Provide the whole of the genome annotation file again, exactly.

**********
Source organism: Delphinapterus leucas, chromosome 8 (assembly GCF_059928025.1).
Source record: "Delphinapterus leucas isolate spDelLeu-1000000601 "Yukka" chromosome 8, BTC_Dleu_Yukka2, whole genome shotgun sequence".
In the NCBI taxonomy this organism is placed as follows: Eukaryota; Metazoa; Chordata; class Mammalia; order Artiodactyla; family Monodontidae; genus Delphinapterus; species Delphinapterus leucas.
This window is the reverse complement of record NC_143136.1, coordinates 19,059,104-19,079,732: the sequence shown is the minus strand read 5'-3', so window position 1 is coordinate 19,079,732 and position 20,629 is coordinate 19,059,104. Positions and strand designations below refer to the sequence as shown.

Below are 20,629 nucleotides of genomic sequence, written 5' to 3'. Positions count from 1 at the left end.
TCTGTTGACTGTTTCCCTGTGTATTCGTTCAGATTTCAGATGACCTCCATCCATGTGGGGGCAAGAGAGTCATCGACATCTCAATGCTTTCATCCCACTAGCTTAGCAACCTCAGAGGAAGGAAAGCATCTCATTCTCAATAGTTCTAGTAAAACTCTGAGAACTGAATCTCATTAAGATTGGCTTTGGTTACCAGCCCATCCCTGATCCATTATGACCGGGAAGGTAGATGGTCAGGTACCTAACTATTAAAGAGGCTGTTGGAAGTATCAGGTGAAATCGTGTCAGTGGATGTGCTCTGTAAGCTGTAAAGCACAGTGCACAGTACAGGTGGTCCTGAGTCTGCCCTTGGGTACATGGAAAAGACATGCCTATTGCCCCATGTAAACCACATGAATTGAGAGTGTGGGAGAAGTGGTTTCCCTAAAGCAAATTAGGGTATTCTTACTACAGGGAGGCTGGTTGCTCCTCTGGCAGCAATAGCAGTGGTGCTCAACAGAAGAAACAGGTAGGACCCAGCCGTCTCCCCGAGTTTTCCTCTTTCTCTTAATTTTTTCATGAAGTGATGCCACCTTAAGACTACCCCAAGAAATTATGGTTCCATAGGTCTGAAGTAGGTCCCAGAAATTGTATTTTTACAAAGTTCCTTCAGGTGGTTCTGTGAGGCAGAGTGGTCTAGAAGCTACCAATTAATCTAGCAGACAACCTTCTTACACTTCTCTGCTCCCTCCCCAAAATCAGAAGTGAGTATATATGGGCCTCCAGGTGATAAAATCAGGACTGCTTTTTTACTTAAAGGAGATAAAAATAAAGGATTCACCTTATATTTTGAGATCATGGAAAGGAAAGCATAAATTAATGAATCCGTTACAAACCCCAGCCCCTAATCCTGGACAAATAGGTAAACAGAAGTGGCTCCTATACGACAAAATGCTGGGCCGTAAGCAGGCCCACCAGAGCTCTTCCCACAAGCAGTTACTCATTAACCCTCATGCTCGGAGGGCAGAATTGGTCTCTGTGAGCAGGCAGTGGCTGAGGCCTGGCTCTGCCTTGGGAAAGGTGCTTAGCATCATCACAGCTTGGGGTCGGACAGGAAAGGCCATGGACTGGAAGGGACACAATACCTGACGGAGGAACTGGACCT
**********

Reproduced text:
Source organism: Delphinapterus leucas, chromosome 8 (assembly GCF_059928025.1).
Source record: "Delphinapterus leucas isolate spDelLeu-1000000601 "Yukka" chromosome 8, BTC_Dleu_Yukka2, whole genome shotgun sequence".
In the NCBI taxonomy this organism is placed as follows: Eukaryota; Metazoa; Chordata; class Mammalia; order Artiodactyla; family Monodontidae; genus Delphinapterus; species Delphinapterus leucas.
This window is the reverse complement of record NC_143136.1, coordinates 19,059,104-19,079,732: the sequence shown is the minus strand read 5'-3', so window position 1 is coordinate 19,079,732 and position 20,629 is coordinate 19,059,104. Positions and strand designations below refer to the sequence as shown.

Below are 20,629 nucleotides of genomic sequence, written 5' to 3'. Positions count from 1 at the left end.
TCTGTTGACTGTTTCCCTGTGTATTCGTTCAGATTTCAGATGACCTCCATCCATGTGGGGGCAAGAGAGTCATCGACATCTCAATGCTTTCATCCCACTAGCTTAGCAACCTCAGAGGAAGGAAAGCATCTCATTCTCAATAGTTCTAGTAAAACTCTGAGAACTGAATCTCATTAAGATTGGCTTTGGTTACCAGCCCATCCCTGATCCATTATGACCGGGAAGGTAGATGGTCAGGTACCTAACTATTAAAGAGGCTGTTGGAAGTATCAGGTGAAATCGTGTCAGTGGATGTGCTCTGTAAGCTGTAAAGCACAGTGCACAGTACAGGTGGTCCTGAGTCTGCCCTTGGGTACATGGAAAAGACATGCCTATTGCCCCATGTAAACCACATGAATTGAGAGTGTGGGAGAAGTGGTTTCCCTAAAGCAAATTAGGGTATTCTTACTACAGGGAGGCTGGTTGCTCCTCTGGCAGCAATAGCAGTGGTGCTCAACAGAAGAAACAGGTAGGACCCAGCCGTCTCCCCGAGTTTTCCTCTTTCTCTTAATTTTTTCATGAAGTGATGCCACCTTAAGACTACCCCAAGAAATTATGGTTCCATAGGTCTGAAGTAGGTCCCAGAAATTGTATTTTTACAAAGTTCCTTCAGGTGGTTCTGTGAGGCAGAGTGGTCTAGAAGCTACCAATTAATCTAGCAGACAACCTTCTTACACTTCTCTGCTCCCTCCCCAAAATCAGAAGTGAGTATATATGGGCCTCCAGGTGATAAAATCAGGACTGCTTTTTTACTTAAAGGAGATAAAAATAAAGGATTCACCTTATATTTTGAGATCATGGAAAGGAAAGCATAAATTAATGAATCCGTTACAAACCCCAGCCCCTAATCCTGGACAAATAGGTAAACAGAAGTGGCTCCTATACGACAAAATGCTGGGCCGTAAGCAGGCCCACCAGAGCTCTTCCCACAAGCAGTTACTCATTAACCCTCATGCTCGGAGGGCAGAATTGGTCTCTGTGAGCAGGCAGTGGCTGAGGCCTGGCTCTGCCTTGGGAAAGGTGCTTAGCATCATCACAGCTTGGGGTCGGACAGGAAAGGCCATGGACTGGAAGGGACACAATACCTGACGGAGGAACTGGACCT